If you’re the business owner, it can be difficult to put yourself in the shoes of each and every employee, but if you invest your time in listening to their recommendations, it can have a massive impact and help you to make their lives easier. In the end, the number 1 reason a manager should pay attention to their employees’ attitude is simple: happy people are more productive. 

2. Obstacles happen, watch how your workforce reacts.

As we’ve mentioned before, obstacles and setbacks happen. Your business might not have been the most ready to tackle the new normal. Whether that’s because you were still using mostly paper diaries and hand-filled job sheets to manage day-to-day operations, or because you lost touch with customers once the word-of-mouth advertising you relied on petered off. For better or worse, that’s all in the past now. 

It’s time to look to the future and only dwell on the obstacles long enough to figure out how to overcome them. 

It’s not a great idea to let stress get the best of you and react negatively when people makegraphic_head_lightbulb mistakes. It’s normal, for example, when you implement a new tool to have employees that require more training. That doesn't mean they’re being difficult but that they want to be more efficient when using said tool rather than pretend they know and waste its benefits.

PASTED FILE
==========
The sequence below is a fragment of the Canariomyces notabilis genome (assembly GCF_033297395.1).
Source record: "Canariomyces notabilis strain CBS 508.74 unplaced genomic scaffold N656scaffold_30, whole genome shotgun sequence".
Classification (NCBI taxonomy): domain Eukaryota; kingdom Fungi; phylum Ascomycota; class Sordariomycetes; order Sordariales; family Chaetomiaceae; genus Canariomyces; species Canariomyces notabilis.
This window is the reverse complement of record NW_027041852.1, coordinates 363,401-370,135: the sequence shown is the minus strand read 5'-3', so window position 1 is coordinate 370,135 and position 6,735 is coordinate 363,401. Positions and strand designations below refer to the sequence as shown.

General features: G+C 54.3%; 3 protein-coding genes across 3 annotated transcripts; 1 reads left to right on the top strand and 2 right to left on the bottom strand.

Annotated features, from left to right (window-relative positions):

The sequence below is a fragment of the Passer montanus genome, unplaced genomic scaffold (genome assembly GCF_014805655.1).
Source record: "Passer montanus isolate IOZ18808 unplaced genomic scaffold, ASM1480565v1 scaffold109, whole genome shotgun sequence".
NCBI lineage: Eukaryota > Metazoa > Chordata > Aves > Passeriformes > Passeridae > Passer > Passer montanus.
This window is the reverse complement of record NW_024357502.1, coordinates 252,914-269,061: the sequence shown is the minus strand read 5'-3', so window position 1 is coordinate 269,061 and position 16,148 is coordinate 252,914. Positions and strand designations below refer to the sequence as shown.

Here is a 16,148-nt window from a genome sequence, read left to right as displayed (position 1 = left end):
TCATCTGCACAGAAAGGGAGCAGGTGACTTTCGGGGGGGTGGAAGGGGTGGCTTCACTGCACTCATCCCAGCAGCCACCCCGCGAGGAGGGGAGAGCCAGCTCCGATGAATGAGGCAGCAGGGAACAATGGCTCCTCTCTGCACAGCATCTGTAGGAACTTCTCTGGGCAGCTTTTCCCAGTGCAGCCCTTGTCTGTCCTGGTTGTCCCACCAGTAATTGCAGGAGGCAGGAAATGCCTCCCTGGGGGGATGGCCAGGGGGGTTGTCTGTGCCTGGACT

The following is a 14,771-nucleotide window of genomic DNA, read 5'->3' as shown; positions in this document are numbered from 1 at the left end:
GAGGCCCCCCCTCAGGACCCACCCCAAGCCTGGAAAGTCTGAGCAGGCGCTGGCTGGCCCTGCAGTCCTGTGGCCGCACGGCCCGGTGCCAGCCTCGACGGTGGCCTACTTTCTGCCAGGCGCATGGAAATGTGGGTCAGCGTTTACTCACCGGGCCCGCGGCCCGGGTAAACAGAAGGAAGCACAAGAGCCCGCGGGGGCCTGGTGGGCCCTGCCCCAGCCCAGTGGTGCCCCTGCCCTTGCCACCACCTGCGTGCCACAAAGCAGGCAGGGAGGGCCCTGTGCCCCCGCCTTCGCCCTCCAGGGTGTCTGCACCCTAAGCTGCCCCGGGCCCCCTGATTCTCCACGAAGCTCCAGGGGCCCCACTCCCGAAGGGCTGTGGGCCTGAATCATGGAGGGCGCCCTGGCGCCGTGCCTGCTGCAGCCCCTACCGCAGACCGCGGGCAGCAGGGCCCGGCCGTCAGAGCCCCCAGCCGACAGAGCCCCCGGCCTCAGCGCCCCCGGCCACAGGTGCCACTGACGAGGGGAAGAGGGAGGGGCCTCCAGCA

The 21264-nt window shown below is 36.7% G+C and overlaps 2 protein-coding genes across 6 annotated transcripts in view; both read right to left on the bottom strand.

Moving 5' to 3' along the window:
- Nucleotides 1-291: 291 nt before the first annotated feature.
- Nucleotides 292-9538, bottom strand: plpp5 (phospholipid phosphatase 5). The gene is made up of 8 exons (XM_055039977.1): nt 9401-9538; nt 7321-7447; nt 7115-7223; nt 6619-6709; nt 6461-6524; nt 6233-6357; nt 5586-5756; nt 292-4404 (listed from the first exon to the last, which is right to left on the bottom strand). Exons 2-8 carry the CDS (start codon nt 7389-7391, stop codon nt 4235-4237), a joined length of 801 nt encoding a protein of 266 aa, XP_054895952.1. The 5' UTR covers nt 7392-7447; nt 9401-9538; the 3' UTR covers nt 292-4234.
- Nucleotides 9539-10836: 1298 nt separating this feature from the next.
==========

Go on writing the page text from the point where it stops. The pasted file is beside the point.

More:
This means paying attention to how your employees tackle obstacles. Some might throw up their hands in defeat and refuse to get back up. Those are the employees you’ll want to support with measures that are within your control like more virtual interactions to make them feel part of the team or better tools for working remotely. 

On the other hand, keep an eye out for those who welcome change and challenges. They will be the drivers behind your business’s innovation spirit and you’ll know in the future that you can rely on them whenever you introduce a new way of working, like, for example, going above and beyond to deliver an excellent customer experience.